Paul English – Leadership Lesson #1

by Bruce Craven Willie Nelson’s band on the road in the early days, with Bush, Day, Nelson & English, rode in a ’47 Flxible Flyer bus. Surly Paul had tooled saddles, racketeered, showed he would learn drums, but still pimping — a Waco bad-ass. The drum secret? “Don’t count”, Willie said, “just feel it.” Paul kept drumming, carried a blade, guns. Willie sassed idiots, stole a few wives, popped speed, hit back if he had no choice, but, Paul said, was “given to a lot of tolerance.” Needed protection. “The club business was rough,” Willie claimed, “…you went in… with…


by Bruce Craven

“Pack up all your dishes,
make note of all good wishes…”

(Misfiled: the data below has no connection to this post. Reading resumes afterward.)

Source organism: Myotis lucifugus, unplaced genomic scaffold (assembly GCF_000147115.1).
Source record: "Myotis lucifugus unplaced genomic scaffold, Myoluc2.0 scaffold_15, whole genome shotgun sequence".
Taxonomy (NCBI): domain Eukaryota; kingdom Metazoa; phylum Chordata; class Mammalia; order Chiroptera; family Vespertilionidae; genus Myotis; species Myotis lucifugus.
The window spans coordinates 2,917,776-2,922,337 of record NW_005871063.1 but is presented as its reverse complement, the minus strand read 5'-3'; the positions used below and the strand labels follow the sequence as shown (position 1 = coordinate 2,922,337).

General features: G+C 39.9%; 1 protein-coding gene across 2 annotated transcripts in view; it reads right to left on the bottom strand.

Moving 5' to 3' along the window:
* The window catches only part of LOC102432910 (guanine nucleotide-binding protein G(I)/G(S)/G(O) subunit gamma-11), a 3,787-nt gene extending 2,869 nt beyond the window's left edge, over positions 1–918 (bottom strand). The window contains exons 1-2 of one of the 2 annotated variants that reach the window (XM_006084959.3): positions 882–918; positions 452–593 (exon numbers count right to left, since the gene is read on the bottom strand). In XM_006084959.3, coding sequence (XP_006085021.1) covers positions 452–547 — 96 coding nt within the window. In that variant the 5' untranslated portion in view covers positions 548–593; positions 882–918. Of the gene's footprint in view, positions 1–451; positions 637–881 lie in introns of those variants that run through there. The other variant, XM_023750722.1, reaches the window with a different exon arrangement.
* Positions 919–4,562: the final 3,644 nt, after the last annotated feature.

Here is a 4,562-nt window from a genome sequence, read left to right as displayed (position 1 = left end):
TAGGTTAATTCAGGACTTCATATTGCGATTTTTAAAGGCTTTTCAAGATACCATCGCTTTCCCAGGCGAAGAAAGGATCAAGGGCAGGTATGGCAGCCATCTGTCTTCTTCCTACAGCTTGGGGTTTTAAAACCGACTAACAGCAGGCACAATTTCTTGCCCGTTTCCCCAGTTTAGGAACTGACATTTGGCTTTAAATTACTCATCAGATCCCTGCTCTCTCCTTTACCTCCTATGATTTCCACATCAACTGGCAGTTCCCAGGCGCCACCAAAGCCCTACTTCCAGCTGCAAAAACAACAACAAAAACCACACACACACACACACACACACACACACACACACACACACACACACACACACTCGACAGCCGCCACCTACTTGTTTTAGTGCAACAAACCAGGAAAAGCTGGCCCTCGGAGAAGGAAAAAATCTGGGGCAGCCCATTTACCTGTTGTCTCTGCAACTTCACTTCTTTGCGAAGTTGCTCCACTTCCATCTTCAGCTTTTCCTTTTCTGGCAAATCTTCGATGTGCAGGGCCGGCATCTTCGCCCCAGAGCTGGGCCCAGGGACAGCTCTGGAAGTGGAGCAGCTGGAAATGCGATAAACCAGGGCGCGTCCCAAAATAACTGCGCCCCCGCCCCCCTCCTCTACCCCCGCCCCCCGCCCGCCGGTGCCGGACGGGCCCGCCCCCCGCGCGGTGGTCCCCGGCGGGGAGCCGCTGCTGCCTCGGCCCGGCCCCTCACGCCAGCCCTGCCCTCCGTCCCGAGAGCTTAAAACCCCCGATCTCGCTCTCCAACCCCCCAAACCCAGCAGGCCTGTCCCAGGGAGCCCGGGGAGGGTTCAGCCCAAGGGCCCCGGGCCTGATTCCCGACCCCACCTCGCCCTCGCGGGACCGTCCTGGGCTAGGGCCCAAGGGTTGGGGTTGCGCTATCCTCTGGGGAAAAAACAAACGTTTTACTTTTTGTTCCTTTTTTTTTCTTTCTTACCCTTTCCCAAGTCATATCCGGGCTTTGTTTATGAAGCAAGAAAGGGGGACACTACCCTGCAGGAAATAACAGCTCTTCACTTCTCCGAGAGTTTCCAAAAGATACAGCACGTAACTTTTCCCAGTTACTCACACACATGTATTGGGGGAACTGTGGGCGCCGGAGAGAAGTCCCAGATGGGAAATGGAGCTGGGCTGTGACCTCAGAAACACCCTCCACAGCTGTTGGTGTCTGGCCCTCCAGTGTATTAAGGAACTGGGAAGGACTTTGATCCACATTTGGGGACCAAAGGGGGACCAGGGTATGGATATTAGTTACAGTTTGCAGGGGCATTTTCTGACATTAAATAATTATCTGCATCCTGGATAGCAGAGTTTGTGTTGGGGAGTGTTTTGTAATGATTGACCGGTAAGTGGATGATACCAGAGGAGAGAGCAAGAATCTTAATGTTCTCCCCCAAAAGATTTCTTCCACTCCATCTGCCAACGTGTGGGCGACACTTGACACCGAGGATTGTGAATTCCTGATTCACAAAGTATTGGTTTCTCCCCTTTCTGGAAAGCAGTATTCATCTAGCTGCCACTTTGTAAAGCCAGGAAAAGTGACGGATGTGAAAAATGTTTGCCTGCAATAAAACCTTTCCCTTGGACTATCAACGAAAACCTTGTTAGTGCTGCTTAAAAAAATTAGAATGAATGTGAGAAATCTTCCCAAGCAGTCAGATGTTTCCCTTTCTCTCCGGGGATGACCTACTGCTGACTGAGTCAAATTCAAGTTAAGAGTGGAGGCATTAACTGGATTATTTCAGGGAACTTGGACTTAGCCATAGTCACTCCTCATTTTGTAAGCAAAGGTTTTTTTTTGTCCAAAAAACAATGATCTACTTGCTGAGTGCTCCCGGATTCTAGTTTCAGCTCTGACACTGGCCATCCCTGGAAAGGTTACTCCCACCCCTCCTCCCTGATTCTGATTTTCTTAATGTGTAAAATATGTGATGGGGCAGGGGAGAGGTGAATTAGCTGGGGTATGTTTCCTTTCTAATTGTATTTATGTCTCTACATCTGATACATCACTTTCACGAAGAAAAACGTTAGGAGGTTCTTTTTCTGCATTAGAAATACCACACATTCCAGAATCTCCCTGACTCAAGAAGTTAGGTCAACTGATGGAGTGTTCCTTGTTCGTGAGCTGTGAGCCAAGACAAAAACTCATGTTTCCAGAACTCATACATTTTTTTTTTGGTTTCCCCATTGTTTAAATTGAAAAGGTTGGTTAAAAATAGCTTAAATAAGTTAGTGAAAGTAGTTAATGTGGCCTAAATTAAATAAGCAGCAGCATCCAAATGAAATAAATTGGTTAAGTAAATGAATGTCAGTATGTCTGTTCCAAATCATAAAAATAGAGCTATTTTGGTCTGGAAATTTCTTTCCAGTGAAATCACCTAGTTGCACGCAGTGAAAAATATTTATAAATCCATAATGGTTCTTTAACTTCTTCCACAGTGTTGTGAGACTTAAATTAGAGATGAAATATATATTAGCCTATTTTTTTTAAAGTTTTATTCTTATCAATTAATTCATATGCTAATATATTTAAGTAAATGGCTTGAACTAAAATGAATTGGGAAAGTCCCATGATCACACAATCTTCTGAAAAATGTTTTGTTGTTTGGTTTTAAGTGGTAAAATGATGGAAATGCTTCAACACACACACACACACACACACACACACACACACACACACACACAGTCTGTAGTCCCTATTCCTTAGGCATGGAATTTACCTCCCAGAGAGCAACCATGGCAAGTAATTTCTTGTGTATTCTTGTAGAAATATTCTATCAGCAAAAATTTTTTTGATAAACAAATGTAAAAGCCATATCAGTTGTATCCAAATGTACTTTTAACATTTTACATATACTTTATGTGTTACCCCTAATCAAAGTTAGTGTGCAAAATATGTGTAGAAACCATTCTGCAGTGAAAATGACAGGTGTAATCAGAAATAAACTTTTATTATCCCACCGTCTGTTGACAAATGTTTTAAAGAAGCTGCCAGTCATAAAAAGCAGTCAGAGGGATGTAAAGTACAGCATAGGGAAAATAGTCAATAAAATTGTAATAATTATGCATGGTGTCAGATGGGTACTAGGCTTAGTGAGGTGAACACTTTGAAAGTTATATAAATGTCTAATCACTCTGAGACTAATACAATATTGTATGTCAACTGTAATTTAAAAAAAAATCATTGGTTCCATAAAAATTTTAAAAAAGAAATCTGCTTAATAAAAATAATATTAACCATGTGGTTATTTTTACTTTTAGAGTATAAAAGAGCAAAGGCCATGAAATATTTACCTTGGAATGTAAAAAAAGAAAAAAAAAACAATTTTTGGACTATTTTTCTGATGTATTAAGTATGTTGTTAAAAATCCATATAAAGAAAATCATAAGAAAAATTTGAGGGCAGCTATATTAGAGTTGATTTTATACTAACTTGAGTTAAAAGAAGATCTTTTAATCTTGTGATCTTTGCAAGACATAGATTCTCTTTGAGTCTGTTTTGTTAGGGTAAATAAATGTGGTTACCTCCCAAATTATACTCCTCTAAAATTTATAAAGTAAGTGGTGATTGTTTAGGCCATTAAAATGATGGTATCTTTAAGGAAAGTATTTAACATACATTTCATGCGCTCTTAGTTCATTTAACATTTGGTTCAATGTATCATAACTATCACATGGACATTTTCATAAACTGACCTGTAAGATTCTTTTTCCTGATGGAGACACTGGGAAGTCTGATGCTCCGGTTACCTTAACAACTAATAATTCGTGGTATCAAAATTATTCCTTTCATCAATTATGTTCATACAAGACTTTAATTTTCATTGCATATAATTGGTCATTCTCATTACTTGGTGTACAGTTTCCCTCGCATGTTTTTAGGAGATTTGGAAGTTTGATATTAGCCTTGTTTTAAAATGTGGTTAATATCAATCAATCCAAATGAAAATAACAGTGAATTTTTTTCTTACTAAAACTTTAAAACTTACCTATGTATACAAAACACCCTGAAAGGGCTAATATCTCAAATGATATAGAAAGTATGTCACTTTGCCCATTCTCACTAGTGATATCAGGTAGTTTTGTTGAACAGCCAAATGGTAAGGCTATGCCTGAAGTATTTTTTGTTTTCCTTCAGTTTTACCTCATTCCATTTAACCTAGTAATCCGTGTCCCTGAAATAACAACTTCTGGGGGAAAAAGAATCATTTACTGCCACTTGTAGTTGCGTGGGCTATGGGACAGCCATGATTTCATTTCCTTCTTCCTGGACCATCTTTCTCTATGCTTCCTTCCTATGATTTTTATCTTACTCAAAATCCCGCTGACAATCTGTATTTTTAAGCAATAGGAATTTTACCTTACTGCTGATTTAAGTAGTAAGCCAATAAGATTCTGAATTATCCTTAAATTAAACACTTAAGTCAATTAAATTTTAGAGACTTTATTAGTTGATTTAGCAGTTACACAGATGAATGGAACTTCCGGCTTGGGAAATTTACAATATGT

sang the Texan, Guy Clark, talking
about leaving Los Angeles for a more simple

life. “Don’t cry now,” he reminded Susanna, love
is a gift, perfect, hand-made. The tune? L.A. Freeway.

Clark got a song-writing contract, left for Nashville.
His L.A. landlord had chopped down a grapefruit tree with deep roots.

I Fought the Law

by Bruce Craven

I didn’t strike the law, didn’t brawl, but fall, 1980, I did rebel: “No Nukes!” The right kind of coup d’état!
Summer ‘81, I’d break rocks in the hot sun, dig ditches; choose pay-days as my right kind of coup d’état.

After that freshman year, my political rage would fade. I played Ultimate, smoked weed, eyed love,
but at Lawrence-Livermore Labs in 1980, I grabbed at a chance to fight in the right kind of coup d’état.